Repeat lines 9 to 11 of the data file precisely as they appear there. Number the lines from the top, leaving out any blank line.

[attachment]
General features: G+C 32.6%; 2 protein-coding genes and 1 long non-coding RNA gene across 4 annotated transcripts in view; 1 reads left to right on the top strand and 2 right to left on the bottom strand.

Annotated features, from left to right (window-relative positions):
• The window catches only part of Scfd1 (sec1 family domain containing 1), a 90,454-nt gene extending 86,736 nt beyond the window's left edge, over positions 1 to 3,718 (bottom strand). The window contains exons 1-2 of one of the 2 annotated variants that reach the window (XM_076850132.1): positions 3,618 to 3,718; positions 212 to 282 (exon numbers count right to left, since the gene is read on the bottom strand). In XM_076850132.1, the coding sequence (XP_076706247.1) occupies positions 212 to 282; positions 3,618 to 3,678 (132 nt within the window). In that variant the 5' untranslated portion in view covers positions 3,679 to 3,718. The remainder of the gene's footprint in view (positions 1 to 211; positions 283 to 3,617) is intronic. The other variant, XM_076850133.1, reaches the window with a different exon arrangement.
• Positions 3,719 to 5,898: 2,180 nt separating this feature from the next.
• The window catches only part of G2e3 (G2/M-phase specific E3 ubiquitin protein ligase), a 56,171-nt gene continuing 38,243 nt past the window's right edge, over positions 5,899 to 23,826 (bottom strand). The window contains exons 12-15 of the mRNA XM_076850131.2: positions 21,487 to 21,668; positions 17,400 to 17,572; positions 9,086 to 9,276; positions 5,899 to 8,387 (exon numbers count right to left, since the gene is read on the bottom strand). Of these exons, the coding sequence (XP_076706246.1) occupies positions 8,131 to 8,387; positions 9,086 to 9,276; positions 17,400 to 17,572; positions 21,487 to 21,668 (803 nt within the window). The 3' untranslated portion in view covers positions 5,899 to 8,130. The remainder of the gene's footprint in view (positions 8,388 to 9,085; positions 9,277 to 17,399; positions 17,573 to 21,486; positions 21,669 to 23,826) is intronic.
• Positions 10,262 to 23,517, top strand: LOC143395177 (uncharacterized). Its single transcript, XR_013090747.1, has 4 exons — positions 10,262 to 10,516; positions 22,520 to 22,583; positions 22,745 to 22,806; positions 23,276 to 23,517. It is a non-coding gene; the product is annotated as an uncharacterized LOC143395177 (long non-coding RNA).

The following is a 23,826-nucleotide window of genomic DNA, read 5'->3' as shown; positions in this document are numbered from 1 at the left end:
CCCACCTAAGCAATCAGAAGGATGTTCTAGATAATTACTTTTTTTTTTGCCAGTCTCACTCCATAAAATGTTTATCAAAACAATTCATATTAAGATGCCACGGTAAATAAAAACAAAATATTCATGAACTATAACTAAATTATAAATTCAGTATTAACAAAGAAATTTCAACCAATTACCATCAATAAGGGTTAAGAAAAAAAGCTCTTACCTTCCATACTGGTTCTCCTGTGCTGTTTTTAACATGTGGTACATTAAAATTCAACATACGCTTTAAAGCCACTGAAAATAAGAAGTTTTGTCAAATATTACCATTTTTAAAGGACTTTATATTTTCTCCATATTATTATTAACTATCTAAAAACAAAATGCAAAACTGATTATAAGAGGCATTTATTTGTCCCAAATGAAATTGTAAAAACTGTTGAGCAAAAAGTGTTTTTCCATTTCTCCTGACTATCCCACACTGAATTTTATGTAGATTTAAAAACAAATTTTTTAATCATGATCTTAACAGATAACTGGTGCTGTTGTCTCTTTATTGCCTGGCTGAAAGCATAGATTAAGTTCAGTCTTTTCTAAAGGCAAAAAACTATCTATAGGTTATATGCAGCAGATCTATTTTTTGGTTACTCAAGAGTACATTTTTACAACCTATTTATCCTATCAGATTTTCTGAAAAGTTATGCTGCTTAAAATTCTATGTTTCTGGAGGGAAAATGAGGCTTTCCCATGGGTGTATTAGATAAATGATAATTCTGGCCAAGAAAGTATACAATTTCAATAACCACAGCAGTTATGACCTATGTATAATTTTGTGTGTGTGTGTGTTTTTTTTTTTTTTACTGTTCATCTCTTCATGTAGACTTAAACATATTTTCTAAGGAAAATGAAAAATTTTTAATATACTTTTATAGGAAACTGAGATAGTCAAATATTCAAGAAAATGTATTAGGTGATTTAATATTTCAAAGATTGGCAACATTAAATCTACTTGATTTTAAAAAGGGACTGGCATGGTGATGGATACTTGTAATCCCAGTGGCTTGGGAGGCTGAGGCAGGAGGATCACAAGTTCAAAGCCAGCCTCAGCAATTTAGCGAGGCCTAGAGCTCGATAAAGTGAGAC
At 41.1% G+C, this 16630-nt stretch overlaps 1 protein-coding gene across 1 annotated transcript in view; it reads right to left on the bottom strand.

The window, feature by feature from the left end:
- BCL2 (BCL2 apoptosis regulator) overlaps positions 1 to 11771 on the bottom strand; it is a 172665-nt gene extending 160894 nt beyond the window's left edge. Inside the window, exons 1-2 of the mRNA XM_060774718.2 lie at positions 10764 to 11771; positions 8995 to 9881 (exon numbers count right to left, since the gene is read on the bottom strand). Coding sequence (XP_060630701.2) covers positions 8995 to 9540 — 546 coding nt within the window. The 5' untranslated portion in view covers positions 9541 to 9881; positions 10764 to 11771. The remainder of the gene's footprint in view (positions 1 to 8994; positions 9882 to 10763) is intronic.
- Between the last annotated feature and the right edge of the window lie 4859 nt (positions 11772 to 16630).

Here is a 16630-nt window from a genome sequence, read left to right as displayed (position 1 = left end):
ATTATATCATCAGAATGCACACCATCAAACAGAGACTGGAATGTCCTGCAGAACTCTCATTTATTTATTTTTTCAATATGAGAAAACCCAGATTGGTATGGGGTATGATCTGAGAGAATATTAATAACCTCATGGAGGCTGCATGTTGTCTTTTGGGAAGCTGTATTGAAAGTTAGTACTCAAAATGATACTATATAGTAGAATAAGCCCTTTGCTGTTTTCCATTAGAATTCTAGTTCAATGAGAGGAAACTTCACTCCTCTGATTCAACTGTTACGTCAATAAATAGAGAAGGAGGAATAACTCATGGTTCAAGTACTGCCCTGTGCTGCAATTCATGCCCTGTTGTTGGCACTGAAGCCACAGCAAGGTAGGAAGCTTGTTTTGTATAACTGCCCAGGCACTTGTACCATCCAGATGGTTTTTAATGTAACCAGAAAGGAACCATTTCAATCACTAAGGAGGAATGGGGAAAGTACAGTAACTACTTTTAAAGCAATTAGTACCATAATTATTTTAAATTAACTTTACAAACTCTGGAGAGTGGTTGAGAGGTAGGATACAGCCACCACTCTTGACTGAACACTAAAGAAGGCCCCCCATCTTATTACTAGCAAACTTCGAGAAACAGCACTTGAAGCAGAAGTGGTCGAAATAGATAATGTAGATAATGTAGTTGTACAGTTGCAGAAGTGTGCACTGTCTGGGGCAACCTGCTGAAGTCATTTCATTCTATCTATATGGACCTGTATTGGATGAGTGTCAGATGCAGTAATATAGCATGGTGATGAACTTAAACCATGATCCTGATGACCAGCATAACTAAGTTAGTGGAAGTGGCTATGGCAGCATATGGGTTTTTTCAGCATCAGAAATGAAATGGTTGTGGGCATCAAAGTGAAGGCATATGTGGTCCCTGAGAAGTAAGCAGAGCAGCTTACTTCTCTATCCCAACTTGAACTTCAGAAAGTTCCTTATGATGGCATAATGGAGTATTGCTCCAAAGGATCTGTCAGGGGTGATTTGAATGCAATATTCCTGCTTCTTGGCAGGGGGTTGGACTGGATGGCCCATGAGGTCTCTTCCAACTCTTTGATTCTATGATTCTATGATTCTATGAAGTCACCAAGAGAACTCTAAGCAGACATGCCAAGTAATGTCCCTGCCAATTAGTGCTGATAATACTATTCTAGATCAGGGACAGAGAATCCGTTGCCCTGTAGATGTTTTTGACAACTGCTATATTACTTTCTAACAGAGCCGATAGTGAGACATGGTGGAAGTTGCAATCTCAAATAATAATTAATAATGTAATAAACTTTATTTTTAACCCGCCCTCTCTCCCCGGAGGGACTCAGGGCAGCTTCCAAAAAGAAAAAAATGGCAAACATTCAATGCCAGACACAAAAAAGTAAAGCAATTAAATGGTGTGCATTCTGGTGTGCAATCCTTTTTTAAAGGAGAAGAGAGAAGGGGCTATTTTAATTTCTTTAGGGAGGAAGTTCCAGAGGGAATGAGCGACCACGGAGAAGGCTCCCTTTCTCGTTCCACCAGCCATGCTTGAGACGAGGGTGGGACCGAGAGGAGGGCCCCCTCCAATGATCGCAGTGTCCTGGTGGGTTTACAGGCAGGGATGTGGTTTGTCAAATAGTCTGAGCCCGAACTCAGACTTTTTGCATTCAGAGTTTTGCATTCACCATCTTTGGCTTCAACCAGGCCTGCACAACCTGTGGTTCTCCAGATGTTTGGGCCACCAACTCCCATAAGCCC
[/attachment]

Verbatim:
At 41.1% G+C, this 16630-nt stretch overlaps 1 protein-coding gene across 1 annotated transcript in view; it reads right to left on the bottom strand.

The window, feature by feature from the left end:
- BCL2 (BCL2 apoptosis regulator) overlaps positions 1 to 11771 on the bottom strand; it is a 172665-nt gene extending 160894 nt beyond the window's left edge. Inside the window, exons 1-2 of the mRNA XM_060774718.2 lie at positions 10764 to 11771; positions 8995 to 9881 (exon numbers count right to left, since the gene is read on the bottom strand). Coding sequence (XP_060630701.2) covers positions 8995 to 9540 — 546 coding nt within the window. The 5' untranslated portion in view covers positions 9541 to 9881; positions 10764 to 11771. The remainder of the gene's footprint in view (positions 1 to 8994; positions 9882 to 10763) is intronic.